But the Word of God is not finished with us yet! The Word doesn’t merely create us out of nothing and provide us with a weapon to wield against the devil, there is much more indeed.
The Word made flesh Himself, the Word who used His Word as a sword against the devil, uses His Word to heal, to beat back death, and to fulfill the promise to make all things new.
While our Lord is scolding the people of Galilee for their lack of faith, for their desire to see signs and wonders, He encounters a nobleman whose son was ill. He pleads with Jesus, which is to say, he prays: “Sir, come down before my child dies!” This nobleman was not there for a show. He wasn’t looking for signs and wonders. Rather he was a concerned father, whose love for his son impelled him to find help where it may be found. He was not driven by curiosity and the desire to be entertained – but rather by paternal love. It was this man’s desire to see his son overcome death. And this is something our loving Father in heaven certainly understands.
Death is knocking at the nobleman’s door, seeking to take away his son.
But if you recall from our Genesis account, there is no mention of death. Death was not part of the original plan of creation. Death is the result of what our ancestors did, and what we continually do. And that is sin. We have sinned against God in thought, word, and deed. And like the nobleman, all we can do is pray to Jesus for healing, that we may be spared the “temporal and eternal punishment” we have “justly deserved.” Like the nobleman, we ask for the Lord’s grace and mercy: “Help, save, comfort, and defend us, gracious Lord!”
In the case of the nobleman, the Lord granted his prayer, and then some, as our Lord Jesus Christ pronounces: “Go your way; your son lives.” And St. John continues his account:
So the man believed the word that Jesus spoke to him, and he went his way. And as he was now going down, his servants met him and told him, saying, “Your son lives!” Then he inquired of them the hour when he got better. And they said to him, “Yesterday at the seventh hour the fever left him.” So the father knew that it was at the same hour in which Jesus said to him, “Your son lives.” And he himself believed, and his whole household.
Behold the miracle through the Word of Jesus – not only the physical healing of his son, but the miraculous conversion through faith in that Word of “his whole household.”
The Word of God not only heals, not only beats back death and conquers the grave, the Word of God creates faith, and as the sword of the Spirit, the Word defeats the lies of the devil and wins people to the truth of the Gospel.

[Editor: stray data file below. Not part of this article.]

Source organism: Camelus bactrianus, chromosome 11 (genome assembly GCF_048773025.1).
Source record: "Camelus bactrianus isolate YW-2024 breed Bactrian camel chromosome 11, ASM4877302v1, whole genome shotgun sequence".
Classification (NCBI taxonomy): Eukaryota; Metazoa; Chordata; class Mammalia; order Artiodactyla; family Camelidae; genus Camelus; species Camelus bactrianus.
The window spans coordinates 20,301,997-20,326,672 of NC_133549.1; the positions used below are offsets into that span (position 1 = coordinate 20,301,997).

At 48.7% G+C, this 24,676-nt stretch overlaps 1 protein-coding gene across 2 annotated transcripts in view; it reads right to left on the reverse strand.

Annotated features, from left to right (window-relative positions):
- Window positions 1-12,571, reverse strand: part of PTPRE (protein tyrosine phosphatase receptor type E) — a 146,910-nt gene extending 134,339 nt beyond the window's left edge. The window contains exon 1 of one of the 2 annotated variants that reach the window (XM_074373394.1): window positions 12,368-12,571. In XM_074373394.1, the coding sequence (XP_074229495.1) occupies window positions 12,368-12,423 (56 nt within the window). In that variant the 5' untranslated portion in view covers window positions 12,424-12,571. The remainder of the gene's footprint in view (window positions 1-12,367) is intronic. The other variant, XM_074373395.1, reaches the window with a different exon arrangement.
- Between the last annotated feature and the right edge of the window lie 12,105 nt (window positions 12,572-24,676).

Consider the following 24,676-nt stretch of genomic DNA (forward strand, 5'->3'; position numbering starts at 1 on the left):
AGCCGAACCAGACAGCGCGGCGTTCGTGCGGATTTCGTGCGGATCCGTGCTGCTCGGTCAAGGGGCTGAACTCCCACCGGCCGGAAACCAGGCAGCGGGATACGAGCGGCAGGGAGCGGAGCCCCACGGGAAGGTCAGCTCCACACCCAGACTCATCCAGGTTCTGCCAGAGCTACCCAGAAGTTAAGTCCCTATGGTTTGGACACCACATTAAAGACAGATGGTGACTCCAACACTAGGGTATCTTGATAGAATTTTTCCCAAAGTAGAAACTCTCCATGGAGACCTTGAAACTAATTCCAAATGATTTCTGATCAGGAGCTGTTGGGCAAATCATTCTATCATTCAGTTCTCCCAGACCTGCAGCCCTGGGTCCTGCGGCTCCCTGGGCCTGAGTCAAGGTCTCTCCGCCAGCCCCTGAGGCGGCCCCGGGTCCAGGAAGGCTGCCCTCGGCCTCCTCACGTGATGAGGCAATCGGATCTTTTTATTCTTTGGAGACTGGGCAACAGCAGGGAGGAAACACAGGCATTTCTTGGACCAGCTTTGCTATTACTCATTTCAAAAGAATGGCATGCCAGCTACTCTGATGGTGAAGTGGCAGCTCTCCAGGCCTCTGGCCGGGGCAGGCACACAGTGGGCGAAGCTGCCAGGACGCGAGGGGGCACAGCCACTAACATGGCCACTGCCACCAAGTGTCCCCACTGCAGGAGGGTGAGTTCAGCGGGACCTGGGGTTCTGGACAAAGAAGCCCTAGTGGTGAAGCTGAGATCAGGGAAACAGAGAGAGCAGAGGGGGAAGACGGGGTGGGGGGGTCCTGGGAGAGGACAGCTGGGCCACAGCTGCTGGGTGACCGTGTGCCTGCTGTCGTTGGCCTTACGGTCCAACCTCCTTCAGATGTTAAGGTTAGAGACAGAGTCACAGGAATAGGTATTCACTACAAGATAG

And so here we are, dear friends, praying to the Word made flesh whose sacrifice in the flesh takes away our sins, strikes a mortal blow against Satan, and reverses the ravages of death itself. Like the nobleman, we aren’t here for signs and wonders, but rather because we have a need, and we know that the Word of God delivers. Like the nobleman, we stand before our Master and plead: “be gracious and merciful to me, a poor sinful being.”
And like the nobleman, we hear a word of promise from the Word Himself – this time pronounced by a “called and ordained servant of the Word,” announcing the grace of God to us all, and by the Lord’s command, saying: “I forgive you all your sins.”
And that Word is the same Word that healed the nobleman’s son and brought salvation to that entire family. The Word of God is mighty. It creates all things. It defends us against every evil. It brings the sick to health, the dead to life, and the sinful to pardon. The Word of God brings us into Holy Communion with the very Creator and Father of the Word Himself, who through the Sword of the Spirit gives us everlasting life.
Dear brothers and sisters, the nobleman did not come to Jesus looking for a sign, but he got one anyway. He received the miraculous sign confirming the work and Word of God.
He was given what he asked for – and more.
We too are given much more than signs, much more than simply the things for which we ask. We are given healing – just as the nobleman’s son was. We are given victory over “principalities, against powers, against the rulers of the darkness of this age, against spiritual hosts of wickedness.” We are given faith in the Word of God that He keeps His promises. We are given forgiveness and life and salvation. And all of this is given to us by the Word – the Word made flesh, the Word through which all things were made, the Word of God that is the sword of the Spirit.
Once again, hear the Word of the Lord. “I forgive you all your sins…”
In the name of the Father and of the + Son and of the Holy Spirit. Amen.
Saturday, October 11, 2008
Check out this quote:
"Government-guaranteed home mortgages, especially when a negligible down payment or no down payment whatever is required, inevitably mean more bad loans than otherwise. They force the general taxpayer to subsidize the bad risks and to defray the losses. They encourage people to 'buy' houses that they cannot really afford. They tend eventually bring about an oversupply of houses as compared with other things. They temporarily overstimulate building, raise the cost of building for everybody (including the buyers of the homes with the guaranteed mortgages), and may mislead the building industry into an eventually costly overexpansion. In brief, in the long run they do not increase overall national production but encourage malinvestment."So, who said this, and when? John McCain? Barack Obama? Ha! If only...
This was written in 1946 (!) by a conservative journalist and economist of the Austrian school, Henry Hazlitt in his seminal work Economics in One Lesson. Hazlitt is credited with bringing the free-market economic theory of Ludwig von Mises to the English speaking world.
We were warned more than sixty years before the current meltdown.